I have to admit, I want to like Up All Night more than I actually love the show yet, in part because I love both Will Arnett (Chris) and Christina Applegate (Reagan), and in part because I want there to be an actual comedy about a working mother instead of jokes about Liz Lemon’s perpetually forestalled adoption. But it’s fixed to find a way to make the universal experiences of parenthood feel fresh. I’m not even a parent and I know that raising an infant makes you sleep-deprived. The show’s going to need to find a way to communicate that these experiences are new to the characters without expecting that they’ll be new to us, to have us laugh in recognition rather than tune out because yes, babies can be hard to corral.
The best way Up All Night’s found so far to do that is to do gender reversals, to put words that might be dismissed if they were coming out of Reagan’s mouth in Chris’s. There’s one very funny scene of Christina Applegate wrestling herself into a skirt, but otherwise, the show doesn’t harp on her baby weight. Instead, Chris promises that in his new role as stay-at-home Dad, “Maybe I’ll get the old Nordic track about, get my body back to where it needs to be,” only to have Reagan sigh: “The much talked-about, little seen body renaissance.” The first time Chris ventures out grocery shopping, he’s confronted by an ominous older woman who fawns a little too aggressively over baby Amy and comes home with a giant wheel of cheese because he can’t navigate the aisles. And he freaks out about leaving his law firm to take care of Amy, explaining that he’s angry, but he doesn’t know who at.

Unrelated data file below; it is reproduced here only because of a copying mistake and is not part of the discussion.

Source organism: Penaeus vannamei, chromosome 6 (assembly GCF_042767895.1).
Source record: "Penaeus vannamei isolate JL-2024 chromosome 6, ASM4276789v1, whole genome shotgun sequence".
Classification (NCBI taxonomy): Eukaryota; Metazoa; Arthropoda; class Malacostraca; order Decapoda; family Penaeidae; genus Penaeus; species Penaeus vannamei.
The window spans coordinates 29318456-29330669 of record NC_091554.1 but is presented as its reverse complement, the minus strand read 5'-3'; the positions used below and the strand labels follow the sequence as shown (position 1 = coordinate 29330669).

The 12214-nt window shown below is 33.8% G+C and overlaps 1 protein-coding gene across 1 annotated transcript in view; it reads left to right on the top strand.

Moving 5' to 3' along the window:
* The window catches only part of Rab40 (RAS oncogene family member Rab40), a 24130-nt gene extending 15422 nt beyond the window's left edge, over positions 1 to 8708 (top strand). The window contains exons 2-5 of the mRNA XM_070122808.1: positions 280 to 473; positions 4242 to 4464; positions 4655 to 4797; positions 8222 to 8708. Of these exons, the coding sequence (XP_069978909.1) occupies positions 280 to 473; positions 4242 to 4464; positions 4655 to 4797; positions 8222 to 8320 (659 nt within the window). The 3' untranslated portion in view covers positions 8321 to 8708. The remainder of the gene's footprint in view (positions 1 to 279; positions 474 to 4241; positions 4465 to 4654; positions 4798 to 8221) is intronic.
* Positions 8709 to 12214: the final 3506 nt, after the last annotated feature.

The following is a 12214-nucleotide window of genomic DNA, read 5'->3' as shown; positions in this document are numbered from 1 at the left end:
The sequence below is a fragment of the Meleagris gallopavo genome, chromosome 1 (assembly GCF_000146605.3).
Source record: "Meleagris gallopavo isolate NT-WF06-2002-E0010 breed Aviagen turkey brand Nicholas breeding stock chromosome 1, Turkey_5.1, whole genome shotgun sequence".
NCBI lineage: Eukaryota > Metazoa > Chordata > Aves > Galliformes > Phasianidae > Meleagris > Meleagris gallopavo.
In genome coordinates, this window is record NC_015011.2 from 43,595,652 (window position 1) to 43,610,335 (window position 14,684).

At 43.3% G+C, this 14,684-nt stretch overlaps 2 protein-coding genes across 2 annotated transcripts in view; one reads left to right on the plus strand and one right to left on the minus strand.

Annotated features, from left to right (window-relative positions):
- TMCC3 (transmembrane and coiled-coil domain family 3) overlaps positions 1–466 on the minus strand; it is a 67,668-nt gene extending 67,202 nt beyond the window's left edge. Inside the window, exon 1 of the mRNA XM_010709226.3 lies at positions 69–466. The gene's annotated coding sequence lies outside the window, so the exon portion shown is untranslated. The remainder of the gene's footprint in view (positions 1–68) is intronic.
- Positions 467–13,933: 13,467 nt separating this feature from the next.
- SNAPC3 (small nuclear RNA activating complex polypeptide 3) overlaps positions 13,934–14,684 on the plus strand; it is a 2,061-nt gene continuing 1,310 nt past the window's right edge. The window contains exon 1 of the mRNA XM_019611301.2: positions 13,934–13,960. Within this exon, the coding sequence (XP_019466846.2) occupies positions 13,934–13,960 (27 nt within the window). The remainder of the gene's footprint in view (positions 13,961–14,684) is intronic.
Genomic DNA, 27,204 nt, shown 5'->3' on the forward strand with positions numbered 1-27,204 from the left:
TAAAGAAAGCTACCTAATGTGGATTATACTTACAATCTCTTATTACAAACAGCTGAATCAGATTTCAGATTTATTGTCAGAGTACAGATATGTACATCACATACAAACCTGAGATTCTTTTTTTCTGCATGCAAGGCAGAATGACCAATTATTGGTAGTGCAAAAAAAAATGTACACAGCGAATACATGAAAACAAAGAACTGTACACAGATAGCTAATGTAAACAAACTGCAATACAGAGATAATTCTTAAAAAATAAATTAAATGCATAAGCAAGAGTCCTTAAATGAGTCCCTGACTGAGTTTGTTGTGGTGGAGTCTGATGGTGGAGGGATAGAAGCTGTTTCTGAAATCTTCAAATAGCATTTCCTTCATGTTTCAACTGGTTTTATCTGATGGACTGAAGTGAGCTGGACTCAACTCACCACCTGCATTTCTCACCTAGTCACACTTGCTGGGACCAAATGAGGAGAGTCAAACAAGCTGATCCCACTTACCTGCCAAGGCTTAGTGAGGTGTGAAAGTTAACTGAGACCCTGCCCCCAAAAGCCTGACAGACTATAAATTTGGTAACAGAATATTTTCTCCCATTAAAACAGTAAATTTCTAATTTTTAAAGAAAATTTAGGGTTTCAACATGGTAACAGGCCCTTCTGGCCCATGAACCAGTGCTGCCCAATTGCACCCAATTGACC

And when, in the morning when they get out of bed after their anniversary party, he voices a universal truth after Reagan complains about having to go into the office. “Yeah, ’cause raising a human’s no work at all,” he snapped. It shouldn’t feel this good to hear a man admit that raising children is labor. But it really does.